Divided cities such as Jerusalem, Belfast and Nicosia will permanently retain the symptoms of cities at war while the physical features of their division remain, says research announced today.
A five-year, cross-disciplinary study of some of the world’s most troubled cities has led researchers to believe that the very concept of ‘post-conflict’, often cited by political leaders, cannot apply to divided cities – as these urban conflicts don’t begin or end in the same way that wars do. Instead, they colour urban situations for decades.
But for the Conflict in Cities (CinC) team – comprising researchers from the universities of Cambridge, Exeter and Queen’s Belfast – these cities also offer glimmers of unity in the everyday interactions of their citizens.
The walls, buffer zones and checkpoints of imposed division in cities such as Jerusalem and Nicosia – both central to the study – are often used as temporary measures to quell bloodshed resulting from political, religious and ethnic conflict.
However, they nearly always become permanent. Even when reunification occurs, it can cost vast sums of money and leave large former border areas derelict in the city centre – as in the case of Berlin.
The researchers will be presenting their findings, along with a series of briefing papers on all aspects of the research, from infrastructure to regeneration, in the Great Hall of King’s College, London on the evening of 8 November as part of the Economic and Social Research Council’s Festival of Social Science.
The Economic and Social Research Council’s Large Grants Programme has funded the Conflict in Cities project.
“Once a city is divided, the dynamic of life is disrupted as it applies to centres, peripheries, public spaces. Reversing this becomes increasingly formidable as this separation of populations undermines and can eventually prevent resolution of conflict,” said Dr Wendy Pullan, from Cambridge’s Department of Architecture and Principle Investigator for CinC.
“Divisions become ideological artefacts embodying the very conflict they seek to mitigate. The wall, as it was in Berlin and is now in Jerusalem, have become, arguably, the most recognisable images of these cities.”
It can be easy to view conflict as simply two states, war and peace, but for CinC this limits any approach to either trying to manage or resolve conflict, both of which can seem hopeless at times.
Rather, the researchers suggest an in-between state, not war or peace, which they term ‘conflict time’ – representing a longer period where violence “may ebb and flow”, and urban institutions can develop that slowly help to realise a more open and integrated city.
If these cities are to develop while experiencing high levels of conflict, CinC believe that international efforts need to connect directly with communities to ensure that funds are channelled away from politically biased, short-sighted plans.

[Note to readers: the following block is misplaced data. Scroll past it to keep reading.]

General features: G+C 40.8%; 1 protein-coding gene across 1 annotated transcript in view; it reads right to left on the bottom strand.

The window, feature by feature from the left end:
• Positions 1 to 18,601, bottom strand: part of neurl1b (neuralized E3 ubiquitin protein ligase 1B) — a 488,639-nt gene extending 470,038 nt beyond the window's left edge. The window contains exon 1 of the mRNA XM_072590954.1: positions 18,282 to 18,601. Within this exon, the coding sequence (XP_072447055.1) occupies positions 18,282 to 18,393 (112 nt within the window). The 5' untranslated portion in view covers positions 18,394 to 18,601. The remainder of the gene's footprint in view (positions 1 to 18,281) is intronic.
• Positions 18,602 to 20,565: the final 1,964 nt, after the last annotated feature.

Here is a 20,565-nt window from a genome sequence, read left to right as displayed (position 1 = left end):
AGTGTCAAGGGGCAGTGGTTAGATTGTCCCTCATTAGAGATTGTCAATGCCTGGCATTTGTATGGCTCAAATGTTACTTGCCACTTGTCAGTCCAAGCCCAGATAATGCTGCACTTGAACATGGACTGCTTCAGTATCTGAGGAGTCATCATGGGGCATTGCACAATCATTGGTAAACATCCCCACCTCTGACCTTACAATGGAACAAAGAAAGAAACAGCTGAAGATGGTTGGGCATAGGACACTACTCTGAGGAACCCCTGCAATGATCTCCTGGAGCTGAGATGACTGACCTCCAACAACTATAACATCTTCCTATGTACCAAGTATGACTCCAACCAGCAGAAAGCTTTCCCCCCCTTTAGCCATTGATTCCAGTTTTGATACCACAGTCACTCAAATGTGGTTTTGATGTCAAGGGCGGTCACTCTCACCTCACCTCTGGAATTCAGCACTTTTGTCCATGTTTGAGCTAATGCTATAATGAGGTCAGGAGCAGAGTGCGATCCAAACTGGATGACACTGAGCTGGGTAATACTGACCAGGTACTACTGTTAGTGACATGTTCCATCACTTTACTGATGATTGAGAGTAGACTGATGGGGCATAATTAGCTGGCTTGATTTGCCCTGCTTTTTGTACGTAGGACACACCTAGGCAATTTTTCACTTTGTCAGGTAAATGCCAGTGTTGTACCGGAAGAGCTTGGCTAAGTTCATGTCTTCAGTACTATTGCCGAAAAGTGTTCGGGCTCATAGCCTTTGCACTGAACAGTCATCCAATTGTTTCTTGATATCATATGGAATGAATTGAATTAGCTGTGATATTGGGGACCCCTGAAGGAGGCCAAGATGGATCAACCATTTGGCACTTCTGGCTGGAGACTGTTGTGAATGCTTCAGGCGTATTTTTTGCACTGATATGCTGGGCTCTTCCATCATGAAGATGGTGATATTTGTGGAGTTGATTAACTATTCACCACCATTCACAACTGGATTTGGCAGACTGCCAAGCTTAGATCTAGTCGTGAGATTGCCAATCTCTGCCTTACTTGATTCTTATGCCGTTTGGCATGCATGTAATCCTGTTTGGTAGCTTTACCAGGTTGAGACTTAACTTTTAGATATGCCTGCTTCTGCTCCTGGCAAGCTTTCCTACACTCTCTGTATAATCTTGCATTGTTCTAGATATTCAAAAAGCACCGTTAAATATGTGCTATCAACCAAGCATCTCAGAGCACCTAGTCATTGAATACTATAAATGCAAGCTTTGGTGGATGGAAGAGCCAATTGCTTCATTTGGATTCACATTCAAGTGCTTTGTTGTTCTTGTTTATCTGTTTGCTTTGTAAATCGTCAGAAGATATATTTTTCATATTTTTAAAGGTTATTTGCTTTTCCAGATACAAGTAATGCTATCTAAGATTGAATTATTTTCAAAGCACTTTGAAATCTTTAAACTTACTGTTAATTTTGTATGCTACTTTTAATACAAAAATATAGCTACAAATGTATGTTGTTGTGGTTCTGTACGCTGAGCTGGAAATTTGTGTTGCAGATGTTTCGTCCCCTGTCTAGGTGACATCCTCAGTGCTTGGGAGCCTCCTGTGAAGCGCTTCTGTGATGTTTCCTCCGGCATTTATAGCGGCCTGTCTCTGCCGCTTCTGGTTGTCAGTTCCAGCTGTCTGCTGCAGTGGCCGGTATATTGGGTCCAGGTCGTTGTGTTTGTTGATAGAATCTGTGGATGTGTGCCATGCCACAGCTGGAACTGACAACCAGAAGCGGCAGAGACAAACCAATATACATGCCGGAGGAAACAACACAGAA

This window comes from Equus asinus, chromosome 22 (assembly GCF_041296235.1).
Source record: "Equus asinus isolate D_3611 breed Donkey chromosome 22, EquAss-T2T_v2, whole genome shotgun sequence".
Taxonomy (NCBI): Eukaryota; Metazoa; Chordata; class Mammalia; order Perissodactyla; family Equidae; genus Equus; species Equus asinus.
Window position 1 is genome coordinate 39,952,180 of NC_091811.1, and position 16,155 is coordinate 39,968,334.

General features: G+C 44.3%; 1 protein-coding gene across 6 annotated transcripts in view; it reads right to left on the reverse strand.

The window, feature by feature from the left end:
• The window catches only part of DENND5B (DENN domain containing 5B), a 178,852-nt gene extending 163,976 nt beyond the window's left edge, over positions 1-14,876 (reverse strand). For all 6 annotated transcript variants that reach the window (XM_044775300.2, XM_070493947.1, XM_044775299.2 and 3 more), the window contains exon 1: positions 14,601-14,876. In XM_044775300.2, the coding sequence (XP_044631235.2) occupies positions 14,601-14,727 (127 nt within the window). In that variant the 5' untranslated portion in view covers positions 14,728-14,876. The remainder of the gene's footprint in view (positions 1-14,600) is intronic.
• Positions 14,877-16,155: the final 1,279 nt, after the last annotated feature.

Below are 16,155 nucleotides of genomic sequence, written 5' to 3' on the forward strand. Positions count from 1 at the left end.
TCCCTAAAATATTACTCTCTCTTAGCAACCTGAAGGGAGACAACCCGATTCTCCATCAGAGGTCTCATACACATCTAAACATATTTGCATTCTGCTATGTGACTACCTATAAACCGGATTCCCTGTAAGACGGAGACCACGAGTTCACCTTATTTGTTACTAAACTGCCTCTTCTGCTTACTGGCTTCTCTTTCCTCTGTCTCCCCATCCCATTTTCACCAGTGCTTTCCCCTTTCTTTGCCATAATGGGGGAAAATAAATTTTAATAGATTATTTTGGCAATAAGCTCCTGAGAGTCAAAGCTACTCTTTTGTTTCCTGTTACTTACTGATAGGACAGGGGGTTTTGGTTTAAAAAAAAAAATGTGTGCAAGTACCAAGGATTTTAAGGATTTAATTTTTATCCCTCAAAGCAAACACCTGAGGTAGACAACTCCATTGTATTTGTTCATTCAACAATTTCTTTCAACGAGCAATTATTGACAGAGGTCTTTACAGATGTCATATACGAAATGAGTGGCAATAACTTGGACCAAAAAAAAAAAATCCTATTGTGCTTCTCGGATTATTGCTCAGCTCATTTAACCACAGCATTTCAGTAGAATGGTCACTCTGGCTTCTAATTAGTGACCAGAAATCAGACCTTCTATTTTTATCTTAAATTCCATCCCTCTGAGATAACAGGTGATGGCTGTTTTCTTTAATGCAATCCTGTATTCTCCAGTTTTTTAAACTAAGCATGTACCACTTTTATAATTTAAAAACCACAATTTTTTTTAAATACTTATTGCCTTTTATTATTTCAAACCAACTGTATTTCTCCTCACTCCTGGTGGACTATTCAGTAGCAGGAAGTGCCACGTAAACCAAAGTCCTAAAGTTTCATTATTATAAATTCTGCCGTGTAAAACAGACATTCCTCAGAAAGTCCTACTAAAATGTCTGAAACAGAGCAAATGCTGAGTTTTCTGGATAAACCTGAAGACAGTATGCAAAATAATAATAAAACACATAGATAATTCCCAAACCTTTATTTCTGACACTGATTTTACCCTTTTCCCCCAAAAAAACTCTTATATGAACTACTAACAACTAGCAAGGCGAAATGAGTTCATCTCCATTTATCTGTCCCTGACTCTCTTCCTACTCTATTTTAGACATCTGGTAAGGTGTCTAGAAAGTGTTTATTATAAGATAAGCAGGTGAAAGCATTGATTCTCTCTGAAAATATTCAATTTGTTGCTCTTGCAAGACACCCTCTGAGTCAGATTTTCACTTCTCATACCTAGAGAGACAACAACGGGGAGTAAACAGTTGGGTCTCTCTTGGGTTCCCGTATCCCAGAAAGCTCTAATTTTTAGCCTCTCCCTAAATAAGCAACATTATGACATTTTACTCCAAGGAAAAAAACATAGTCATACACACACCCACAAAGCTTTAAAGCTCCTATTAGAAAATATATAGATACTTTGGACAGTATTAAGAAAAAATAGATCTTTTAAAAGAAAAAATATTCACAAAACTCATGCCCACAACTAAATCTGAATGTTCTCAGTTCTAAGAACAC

“Local participation in planning decisions is vital in giving people a stake in the rejuvenation of their cities and a role in addressing their conflicts.”
In divided cities, people think very carefully about their movements. In Nicosia for example, researchers found that young Cypriots completely avoid areas containing the UN buffer zone, which they associate with insecurity and fear.
However, the researchers also found that, while people who live in these cities often assume they have no connection to the ‘other side’, research shows there is more interaction than they think.
“In divided cities, place-based research and activism can enable communities to collectively reclaim their memories”
“Everyday life tends to continue and populations find ways of coping and being very resilient as they go about their lives. Sharing of space often depends on people having mundane reasons to be together: shopping, working, healthcare,” said Pullan.
“Even if there is little interaction, shared memories and experiences will develop. The slightest interaction, like hearing language of the ‘other’ community, offers continuity of experience.”
For CinC, urban planning is critical to ensuring that fragile social arrangements which encourage mixing are not disrupted, and positioning communities with common identities – such as social and occupational status – in proximity can help overcome divisions.
Interestingly, modern shopping centres were found to be a key consideration: “The globalised and neutral nature of shopping malls can help dilute conflict. In Jerusalem for example, Palestinians spend time at the Mamilla shopping area – partly due to the global brands available, but also because signage is in English, so the environment is felt to be less ‘Israeli’ or Palestinian’,” said Pullan.
Although Pullan goes on to say that such arrangements don’t necessarily reflect Palestinian “choice”, as Israeli policies leave little alternative. “Such neutralisation can be coercive,” she said.
Education is also highlighted by the researchers as intrinsic to overcoming divisions. Pullan talks of the need to “reclaim memories” where biased political systems have adopted policies of “official amnesia”, such as in the case of Lebanese schools which evade critical examinations of the war and subsequent tensions.
There are no ‘quick fixes’. The research shows that urban conflicts are long and complex, but so is the life of cities – and that must be taken into account if divided cities are to thrive.
“Cities don’t function like states, and urban areas that have national frontiers running through them are the most volatile, but can also lead the way in demonstrating how conflict can be resisted.”